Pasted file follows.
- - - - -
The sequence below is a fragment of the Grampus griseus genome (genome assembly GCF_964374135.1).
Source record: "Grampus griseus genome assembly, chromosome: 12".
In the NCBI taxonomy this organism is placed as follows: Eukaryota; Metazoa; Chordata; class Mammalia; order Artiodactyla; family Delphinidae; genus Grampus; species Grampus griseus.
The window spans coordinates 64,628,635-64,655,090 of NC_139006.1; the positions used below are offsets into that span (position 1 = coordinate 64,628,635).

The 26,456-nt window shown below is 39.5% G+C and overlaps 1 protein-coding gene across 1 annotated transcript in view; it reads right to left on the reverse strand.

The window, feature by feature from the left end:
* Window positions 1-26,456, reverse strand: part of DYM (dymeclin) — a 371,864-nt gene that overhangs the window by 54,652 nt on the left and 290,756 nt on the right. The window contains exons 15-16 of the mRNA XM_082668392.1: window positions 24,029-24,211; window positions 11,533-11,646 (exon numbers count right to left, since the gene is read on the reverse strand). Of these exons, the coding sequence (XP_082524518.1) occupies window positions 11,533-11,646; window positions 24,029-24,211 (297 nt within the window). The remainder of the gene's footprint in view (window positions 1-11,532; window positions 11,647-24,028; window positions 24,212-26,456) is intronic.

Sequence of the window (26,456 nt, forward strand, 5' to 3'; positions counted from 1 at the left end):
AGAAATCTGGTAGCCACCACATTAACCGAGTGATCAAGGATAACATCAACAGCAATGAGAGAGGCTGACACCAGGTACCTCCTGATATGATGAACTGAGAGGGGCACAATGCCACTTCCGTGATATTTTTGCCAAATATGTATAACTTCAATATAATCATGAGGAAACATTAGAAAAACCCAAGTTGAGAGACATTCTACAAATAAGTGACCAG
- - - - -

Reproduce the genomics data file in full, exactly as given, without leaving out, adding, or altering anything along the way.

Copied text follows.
The sequence below is a fragment of the Grampus griseus genome (genome assembly GCF_964374135.1).
Source record: "Grampus griseus genome assembly, chromosome: 12".
In the NCBI taxonomy this organism is placed as follows: Eukaryota; Metazoa; Chordata; class Mammalia; order Artiodactyla; family Delphinidae; genus Grampus; species Grampus griseus.
The window spans coordinates 64,628,635-64,655,090 of NC_139006.1; the positions used below are offsets into that span (position 1 = coordinate 64,628,635).

The 26,456-nt window shown below is 39.5% G+C and overlaps 1 protein-coding gene across 1 annotated transcript in view; it reads right to left on the reverse strand.

The window, feature by feature from the left end:
* Window positions 1-26,456, reverse strand: part of DYM (dymeclin) — a 371,864-nt gene that overhangs the window by 54,652 nt on the left and 290,756 nt on the right. The window contains exons 15-16 of the mRNA XM_082668392.1: window positions 24,029-24,211; window positions 11,533-11,646 (exon numbers count right to left, since the gene is read on the reverse strand). Of these exons, the coding sequence (XP_082524518.1) occupies window positions 11,533-11,646; window positions 24,029-24,211 (297 nt within the window). The remainder of the gene's footprint in view (window positions 1-11,532; window positions 11,647-24,028; window positions 24,212-26,456) is intronic.

Sequence of the window (26,456 nt, forward strand, 5' to 3'; positions counted from 1 at the left end):
AGAAATCTGGTAGCCACCACATTAACCGAGTGATCAAGGATAACATCAACAGCAATGAGAGAGGCTGACACCAGGTACCTCCTGATATGATGAACTGAGAGGGGCACAATGCCACTTCCGTGATATTTTTGCCAAATATGTATAACTTCAATATAATCATGAGGAAACATTAGAAAAACCCAAGTTGAGAGACATTCTACAAATAAGTGACCAG